There may have been more unlikely Round of 16 games in World Cup history, but pairings more surprising than Costa Rica and Greece don’t immediately spring to mind. On Sunday evening the two meet having been given little to no chance of getting past the group stage but one of them is bound for the quarter-finals.
They will play the winners of the day’s other game, which pits the Netherlands against Mexico. The Oranje impressed as they got out of Group B without dropping a point while Louis van Gaal’s tactical flexibility has also caught the eye. There’s a chance this match will be a battle of 3-5-2 formations but considering the future Manchester United Coach named Dirk Kuyt as a left-sided wing-back against Chile, predicting what system van Gaal will deploy is almost an exercise in futility.
Greece present another type of challenge for Costa Rica, Having taken on the heavyweights – actual or theoretical – of England, Uruguay and Italy, the situation is very different against the Euro 2004 winners. Greece will be happy to let Costa Rica control the game and won’t look to dominate, unlike the Central Americans’ three group stage opponents. How Costa Rica cope when they are denied space by a resolute Greek defence will be crucial.
Bryan Ruiz then becomes even more important. So too does Celso Borges, Los Ticos’ creative hub. Bigger reputation players than them have been smothered by Greece, both in this tournament and competitions prior. The need to take the game to Ethniki, and the changing expectation from outside, means this Costa Rica side has rarely experienced a state of affairs such as this.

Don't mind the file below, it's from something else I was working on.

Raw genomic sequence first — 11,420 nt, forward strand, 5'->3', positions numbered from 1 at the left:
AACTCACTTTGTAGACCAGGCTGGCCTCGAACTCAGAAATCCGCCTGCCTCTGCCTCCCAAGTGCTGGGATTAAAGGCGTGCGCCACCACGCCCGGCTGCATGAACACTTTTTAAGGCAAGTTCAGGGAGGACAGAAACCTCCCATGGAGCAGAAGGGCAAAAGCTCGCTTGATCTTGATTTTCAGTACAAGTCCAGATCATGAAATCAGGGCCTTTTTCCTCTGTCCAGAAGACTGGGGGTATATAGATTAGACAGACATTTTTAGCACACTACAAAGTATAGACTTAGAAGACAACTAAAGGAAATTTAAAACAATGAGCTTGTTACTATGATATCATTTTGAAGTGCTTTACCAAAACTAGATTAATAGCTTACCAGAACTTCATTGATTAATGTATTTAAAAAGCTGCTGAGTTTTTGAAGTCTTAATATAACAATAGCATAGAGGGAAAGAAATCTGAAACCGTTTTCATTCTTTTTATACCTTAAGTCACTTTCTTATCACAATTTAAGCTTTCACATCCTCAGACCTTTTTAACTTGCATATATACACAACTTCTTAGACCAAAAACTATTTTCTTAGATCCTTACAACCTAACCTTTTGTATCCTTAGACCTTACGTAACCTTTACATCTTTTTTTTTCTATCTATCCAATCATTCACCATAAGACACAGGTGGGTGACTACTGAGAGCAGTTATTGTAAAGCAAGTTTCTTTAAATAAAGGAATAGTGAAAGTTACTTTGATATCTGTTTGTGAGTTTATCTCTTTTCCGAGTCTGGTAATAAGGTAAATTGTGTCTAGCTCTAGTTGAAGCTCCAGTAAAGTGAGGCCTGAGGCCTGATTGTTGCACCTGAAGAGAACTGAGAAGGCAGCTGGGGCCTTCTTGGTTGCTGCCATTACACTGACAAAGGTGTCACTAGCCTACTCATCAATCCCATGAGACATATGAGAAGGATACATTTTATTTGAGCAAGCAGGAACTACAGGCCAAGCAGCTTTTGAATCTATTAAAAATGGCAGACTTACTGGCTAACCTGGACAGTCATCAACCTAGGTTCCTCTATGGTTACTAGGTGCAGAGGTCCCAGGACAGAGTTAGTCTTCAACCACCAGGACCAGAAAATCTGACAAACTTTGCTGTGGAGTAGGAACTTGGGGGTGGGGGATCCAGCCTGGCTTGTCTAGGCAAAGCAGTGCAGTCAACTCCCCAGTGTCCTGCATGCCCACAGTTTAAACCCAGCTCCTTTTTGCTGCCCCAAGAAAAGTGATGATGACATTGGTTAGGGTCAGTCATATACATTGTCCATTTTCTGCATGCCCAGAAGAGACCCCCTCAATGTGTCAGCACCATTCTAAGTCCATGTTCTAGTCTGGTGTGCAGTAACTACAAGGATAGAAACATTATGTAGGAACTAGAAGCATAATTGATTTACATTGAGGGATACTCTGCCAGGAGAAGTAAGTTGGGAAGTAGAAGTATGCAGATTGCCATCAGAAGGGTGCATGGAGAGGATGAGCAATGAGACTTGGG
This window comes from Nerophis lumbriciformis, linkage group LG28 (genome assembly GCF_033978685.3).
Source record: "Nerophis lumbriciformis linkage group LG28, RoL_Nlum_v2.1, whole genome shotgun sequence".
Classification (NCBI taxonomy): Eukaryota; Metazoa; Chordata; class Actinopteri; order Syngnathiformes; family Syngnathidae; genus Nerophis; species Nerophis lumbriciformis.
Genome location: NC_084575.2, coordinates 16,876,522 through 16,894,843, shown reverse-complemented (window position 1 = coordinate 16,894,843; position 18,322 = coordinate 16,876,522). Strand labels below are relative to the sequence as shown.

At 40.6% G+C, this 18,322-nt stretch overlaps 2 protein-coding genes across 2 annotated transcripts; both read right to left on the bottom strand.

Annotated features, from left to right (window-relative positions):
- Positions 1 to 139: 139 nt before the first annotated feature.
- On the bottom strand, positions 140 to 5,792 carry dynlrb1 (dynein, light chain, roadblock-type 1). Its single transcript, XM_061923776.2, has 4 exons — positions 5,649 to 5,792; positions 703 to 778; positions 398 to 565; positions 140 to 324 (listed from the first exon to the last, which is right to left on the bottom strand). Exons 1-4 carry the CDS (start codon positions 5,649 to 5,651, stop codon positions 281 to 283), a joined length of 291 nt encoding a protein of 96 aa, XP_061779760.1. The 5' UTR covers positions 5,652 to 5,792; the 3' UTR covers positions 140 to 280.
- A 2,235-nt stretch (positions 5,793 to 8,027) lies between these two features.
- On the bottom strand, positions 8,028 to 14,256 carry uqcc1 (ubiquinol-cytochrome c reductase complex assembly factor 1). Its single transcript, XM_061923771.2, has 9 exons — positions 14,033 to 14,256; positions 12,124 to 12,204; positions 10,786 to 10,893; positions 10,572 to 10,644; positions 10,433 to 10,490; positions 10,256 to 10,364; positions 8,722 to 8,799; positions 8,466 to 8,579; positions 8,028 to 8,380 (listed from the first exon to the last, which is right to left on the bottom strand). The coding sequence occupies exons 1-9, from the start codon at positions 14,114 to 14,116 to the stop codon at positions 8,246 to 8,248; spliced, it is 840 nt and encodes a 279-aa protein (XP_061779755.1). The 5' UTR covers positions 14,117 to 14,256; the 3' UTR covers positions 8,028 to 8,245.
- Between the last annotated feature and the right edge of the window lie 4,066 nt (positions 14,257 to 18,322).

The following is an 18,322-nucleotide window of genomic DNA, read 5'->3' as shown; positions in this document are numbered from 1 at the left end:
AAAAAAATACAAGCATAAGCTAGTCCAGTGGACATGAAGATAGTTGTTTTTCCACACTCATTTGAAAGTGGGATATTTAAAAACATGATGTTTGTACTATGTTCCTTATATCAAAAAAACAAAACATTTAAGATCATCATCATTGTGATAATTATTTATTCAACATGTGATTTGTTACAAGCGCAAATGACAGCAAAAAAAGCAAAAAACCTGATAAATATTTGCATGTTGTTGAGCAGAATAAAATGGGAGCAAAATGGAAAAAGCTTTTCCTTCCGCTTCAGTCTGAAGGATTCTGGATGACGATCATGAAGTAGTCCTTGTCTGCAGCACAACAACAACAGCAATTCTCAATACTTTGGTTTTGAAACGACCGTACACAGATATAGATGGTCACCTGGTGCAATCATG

Ruiz and Borges are the creators but it is Joel Campbell who provides the cutting edge. A familiar figure to watchers of Greek football after his year with Olympiakos, Campbell’s stock has sky-rocketed in Brazil. The tight defence of Greece is the same sort of opponent that Arsenal regularly face – narrow lines and no gaps – so it’s both a taste of what might come next season for Campbell and a clue as to how he will handle it, if he remains with the Gunners next year.
The return of an ex-Gunner gives the Netherlands an edge against Mexico. Robin van Persie missed the win over Chile through suspension but should return to his place alongside Arjen Robben. Mexico were one of only two teams to concede just once in the group stages – Costa Rica were the other – so the United forward will be badly needed.
Mexico’s defensive strength also suggests they won’t be ripped apart quite like Spain were. Rafael Marquez has continued to defy the years but defenders 10 years his senior have been exposed by the direct running of Robben. That battle, together with the space afforded to Wesley Sneijder, or not as the case may be, is where the tie will be won and lost.
But Mexico have to go up the other end and score too, and in Oribe Peralta have a striker with an extraordinary knack for international goals. Still, by rights the Netherlands should progress – but then again, by rights Sunday’s other game should feature anyone but Greece and Costa Rica.